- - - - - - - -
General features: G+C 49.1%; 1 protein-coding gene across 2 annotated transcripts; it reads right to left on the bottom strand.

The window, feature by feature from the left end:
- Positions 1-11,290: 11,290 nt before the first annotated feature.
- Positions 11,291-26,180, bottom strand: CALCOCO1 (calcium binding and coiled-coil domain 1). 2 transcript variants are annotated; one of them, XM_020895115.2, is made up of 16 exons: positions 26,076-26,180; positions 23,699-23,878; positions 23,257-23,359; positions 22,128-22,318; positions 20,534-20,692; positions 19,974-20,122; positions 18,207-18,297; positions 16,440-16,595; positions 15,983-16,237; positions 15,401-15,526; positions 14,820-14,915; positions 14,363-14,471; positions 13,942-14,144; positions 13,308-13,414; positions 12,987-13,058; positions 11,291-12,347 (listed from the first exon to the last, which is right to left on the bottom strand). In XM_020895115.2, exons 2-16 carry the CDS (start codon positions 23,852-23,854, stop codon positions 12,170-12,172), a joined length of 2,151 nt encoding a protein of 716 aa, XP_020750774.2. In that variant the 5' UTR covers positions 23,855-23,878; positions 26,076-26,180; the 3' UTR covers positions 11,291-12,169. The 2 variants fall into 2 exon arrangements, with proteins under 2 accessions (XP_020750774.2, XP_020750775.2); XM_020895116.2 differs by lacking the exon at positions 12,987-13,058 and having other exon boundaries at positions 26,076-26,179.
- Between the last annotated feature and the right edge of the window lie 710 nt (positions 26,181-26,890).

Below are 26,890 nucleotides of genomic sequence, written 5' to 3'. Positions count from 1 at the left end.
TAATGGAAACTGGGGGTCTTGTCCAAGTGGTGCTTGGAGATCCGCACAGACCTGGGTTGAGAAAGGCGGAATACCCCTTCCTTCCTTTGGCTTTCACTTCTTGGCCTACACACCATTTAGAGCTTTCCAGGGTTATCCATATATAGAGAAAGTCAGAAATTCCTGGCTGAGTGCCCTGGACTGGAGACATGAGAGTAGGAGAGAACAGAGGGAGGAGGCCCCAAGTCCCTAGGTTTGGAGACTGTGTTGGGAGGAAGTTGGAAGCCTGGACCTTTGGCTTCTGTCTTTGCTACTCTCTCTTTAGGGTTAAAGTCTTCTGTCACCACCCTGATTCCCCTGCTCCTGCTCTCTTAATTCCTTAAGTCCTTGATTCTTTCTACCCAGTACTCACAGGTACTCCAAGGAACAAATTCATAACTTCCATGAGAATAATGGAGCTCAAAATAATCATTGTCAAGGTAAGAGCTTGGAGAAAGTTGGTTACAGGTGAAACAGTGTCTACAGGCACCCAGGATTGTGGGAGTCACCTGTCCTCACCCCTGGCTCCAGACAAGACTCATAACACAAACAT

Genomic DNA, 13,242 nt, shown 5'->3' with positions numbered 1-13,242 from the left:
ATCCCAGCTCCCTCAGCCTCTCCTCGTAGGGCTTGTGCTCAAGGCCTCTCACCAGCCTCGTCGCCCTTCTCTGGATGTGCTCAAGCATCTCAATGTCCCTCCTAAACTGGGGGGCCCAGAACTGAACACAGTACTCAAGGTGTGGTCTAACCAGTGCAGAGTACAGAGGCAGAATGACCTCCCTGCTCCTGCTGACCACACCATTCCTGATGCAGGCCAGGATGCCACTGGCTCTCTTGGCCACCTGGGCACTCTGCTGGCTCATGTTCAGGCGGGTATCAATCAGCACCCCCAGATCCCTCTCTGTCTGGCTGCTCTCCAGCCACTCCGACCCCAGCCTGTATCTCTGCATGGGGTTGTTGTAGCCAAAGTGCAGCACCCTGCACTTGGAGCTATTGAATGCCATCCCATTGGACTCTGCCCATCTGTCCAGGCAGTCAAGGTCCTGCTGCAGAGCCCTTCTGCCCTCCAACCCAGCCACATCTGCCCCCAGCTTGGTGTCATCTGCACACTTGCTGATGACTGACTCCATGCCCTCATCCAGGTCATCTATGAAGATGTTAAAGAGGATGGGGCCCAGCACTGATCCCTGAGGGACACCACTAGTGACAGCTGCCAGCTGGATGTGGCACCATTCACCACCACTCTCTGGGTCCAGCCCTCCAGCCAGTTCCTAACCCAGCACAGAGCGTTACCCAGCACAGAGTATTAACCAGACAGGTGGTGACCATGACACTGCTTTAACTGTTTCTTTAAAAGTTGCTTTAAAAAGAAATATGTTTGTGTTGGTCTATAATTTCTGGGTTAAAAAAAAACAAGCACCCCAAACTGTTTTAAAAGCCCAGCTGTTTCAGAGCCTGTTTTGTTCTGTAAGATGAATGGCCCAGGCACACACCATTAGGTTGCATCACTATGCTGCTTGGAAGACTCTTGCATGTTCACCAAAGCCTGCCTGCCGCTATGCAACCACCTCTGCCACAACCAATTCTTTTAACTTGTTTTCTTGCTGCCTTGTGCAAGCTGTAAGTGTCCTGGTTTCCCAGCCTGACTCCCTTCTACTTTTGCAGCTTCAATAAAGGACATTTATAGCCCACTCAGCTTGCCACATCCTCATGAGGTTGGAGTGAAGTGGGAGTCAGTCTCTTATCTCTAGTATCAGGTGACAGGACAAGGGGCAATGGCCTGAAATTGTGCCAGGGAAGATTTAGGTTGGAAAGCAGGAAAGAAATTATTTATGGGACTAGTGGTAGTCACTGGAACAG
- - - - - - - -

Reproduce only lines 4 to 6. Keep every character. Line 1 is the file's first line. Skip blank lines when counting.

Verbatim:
- Positions 11,291-26,180, bottom strand: CALCOCO1 (calcium binding and coiled-coil domain 1). 2 transcript variants are annotated; one of them, XM_020895115.2, is made up of 16 exons: positions 26,076-26,180; positions 23,699-23,878; positions 23,257-23,359; positions 22,128-22,318; positions 20,534-20,692; positions 19,974-20,122; positions 18,207-18,297; positions 16,440-16,595; positions 15,983-16,237; positions 15,401-15,526; positions 14,820-14,915; positions 14,363-14,471; positions 13,942-14,144; positions 13,308-13,414; positions 12,987-13,058; positions 11,291-12,347 (listed from the first exon to the last, which is right to left on the bottom strand). In XM_020895115.2, exons 2-16 carry the CDS (start codon positions 23,852-23,854, stop codon positions 12,170-12,172), a joined length of 2,151 nt encoding a protein of 716 aa, XP_020750774.2. In that variant the 5' UTR covers positions 23,855-23,878; positions 26,076-26,180; the 3' UTR covers positions 11,291-12,169. The 2 variants fall into 2 exon arrangements, with proteins under 2 accessions (XP_020750774.2, XP_020750775.2); XM_020895116.2 differs by lacking the exon at positions 12,987-13,058 and having other exon boundaries at positions 26,076-26,179.
- Between the last annotated feature and the right edge of the window lie 710 nt (positions 26,181-26,890).

Below are 26,890 nucleotides of genomic sequence, written 5' to 3'. Positions count from 1 at the left end.